When I googled the word “perfectionist” I was shocked to find an entire page about how to overcome it . . . About how to keep your children away from the perils of perfectionism . . . About how bad it is for you, and all sorts of other things written by people with a lot more letters after their name than me. Everything was about how to ‘lighten up’ and change your perspective to allow for differences (that to me, also interpreted to include failures).

My mind put her hands on her hips and said a loud “hmph.” Since when did trying to be perfect at something become offensive? Our peers, colleagues, and friends might regard us perfectionists as uptight, accuse us of overthinking, say we are judgemental or even call us hypocrites when we vocalize the standards we hold ourselves to. However, how often do we hear eulogies and news program mentions of famous perfectionists who describe them as geniuses who pursued excellence Who devoted themselves to perfecting their music, or performing as an athlete, or in the great length, they took to fulfill their vision as a humanitarian. Were they not perfectionists? Or are we just allowing the spin doctors to weave their web of rhetoric around something we aren’t supposed to be? Because heaven forbid, we try harder than someone else to do something well.

First of all, I think we could all use a little more perfectionism in our lives. Take handwriting, for example. My dear little daughter Paige will not learn cursive in second grade. Her time spent learning to write her letters on lined paper was terrifyingly short, and she didn’t learn the wonders of connecting all her letters together with swirls and lilting lines. She can hardly read anything written by hand unless it is in block letters, or printed in Arial or Times New Roman. This is astonishing to us “old folks” that spent tireless hours copying cursive letters and developing our handwriting, or later when I learned shorthand in high school. First, we learned the perfect way to do it, and then we developed our own style. But it had to be perfect first. If you followed the dotted lines, you got an A+, and then you practiced it, and you added your own little flourishes and made it your own. After it was perfect, after the time was put in. Then you could add to it.

I know my own desire was linked to my faith. Being brought up in a Christian home and school where every Sunday, we were reminded by the pastor that we were asked, nay, expected to be perfect in God’s eyes. It was impossible, of course, but it was still the standard. Without divine intervention, our inability to meet the standard would result in our eternal damnation, and only our belief and our faith could save us. Even so, we had to try – the standard of perfection remained, like the cross behind the altar at the front of the church. Most human actions and interactions could be described as either right or wrong, either an A or and F. . . for the things that didn’t have written direction, there was the examples of leadership to look to, and their advice was offered when requested. The attitude of the church that I grew up in was one of structure, diligence, education and self-examination. There was little that fell under the umbrella of “tolerance,” though there was always an ear lent to understanding the reasoning and elder words of wisdom to guide decision-making. Those words of wisdom often stressed one’s personal values: the things that no one else could see, that very few ever even knew – personal struggles, quiet victories, prayer and remorse, and forgiveness known only to the one who requests it and He who offers it.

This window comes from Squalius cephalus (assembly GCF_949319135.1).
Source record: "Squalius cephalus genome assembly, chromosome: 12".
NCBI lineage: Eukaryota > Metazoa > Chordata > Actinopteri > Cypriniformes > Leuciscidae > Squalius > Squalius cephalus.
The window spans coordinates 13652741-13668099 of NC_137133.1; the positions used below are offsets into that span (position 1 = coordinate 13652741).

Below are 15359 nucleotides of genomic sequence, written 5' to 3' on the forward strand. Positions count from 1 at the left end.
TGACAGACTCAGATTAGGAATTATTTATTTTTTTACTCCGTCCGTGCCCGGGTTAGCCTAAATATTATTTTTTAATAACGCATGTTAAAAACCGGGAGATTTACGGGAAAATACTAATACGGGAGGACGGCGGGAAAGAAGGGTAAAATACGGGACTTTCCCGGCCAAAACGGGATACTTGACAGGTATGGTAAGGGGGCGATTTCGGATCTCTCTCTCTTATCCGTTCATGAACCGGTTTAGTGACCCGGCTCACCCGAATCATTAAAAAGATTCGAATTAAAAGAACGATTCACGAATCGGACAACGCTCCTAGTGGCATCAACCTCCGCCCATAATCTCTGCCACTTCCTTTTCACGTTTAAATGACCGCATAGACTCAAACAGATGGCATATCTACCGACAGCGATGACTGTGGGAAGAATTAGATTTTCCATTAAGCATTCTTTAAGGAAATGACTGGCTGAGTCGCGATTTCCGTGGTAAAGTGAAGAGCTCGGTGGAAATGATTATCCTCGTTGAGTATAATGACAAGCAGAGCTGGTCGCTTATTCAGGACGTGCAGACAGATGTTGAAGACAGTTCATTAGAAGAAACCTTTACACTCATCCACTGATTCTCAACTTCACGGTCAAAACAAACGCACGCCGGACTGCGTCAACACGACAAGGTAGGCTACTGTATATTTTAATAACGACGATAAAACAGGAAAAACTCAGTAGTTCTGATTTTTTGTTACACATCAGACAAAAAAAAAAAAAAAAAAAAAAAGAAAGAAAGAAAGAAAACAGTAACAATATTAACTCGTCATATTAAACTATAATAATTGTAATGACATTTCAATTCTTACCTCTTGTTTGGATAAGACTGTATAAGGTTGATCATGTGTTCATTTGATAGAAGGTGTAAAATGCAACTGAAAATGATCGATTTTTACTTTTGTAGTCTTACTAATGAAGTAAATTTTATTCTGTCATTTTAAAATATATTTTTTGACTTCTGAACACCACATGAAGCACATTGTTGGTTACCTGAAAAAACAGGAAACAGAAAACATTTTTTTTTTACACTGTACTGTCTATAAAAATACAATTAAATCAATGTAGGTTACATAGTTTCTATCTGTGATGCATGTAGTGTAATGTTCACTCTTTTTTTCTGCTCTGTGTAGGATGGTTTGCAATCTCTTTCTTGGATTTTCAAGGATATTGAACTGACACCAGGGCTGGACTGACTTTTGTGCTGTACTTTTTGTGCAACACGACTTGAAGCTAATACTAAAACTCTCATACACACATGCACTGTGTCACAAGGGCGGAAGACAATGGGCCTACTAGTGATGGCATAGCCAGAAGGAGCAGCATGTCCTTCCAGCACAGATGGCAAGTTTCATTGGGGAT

Often people view religion as ‘antiquated’ and ‘out of date.’ Most often, the people that feel this way are offended by the structure, and the standards more than the social aspect of people assembling to worship: Whether it’s because they feel they are being judged, or it’s a result of their belief system and desire to be inclusive instead of exclusive, some people seem to be left feeling alienated by perceived standards which remain unknown to them, perhaps simply because they don’t want to be associated or don’t feel comfortable with learning more. I understand this.
Does any of this sound familiar?

Dressage can seem unfair, impossible and also antiquated when you’re standing on the outside of the ring. If you know enough to recognize which test you’re watching, you probably know enough to know what’s hard and what’s not. If you have no idea, and you only see the horse going sideways and forwards and around, it may seem ridiculous to see that the rider didn’t score well.

Dressage is amazing, and it fulfills so much of the drive for perfection in me, but in a constructive way. Not unlike religion, there is an impossible standard, and until I read a blog or Facebook post about your last 100% dressage score, I will maintain that position. We see photo after photo of beaming, proud riders – the most educated and brilliant riders of our time wearing medals and holding aloft bouquets of flowers, proudly passaging in front of adoring masses, often over wins with scores that are little better than a C+. And yes, it is called a test, after all! The only comments I’ve ever received that said anything like “nice try” were largely sarcastic (yes, and I still have that test). Every score on my score sheet shows where I am lacking, and there are no extra points for wearing spurs to try harder, or grip tack to sit better, or the custom boots to keep from wiggling my heels. In fact, the better you get, the less these things matter, and the more I have to do without them (and without help from a whip, even!).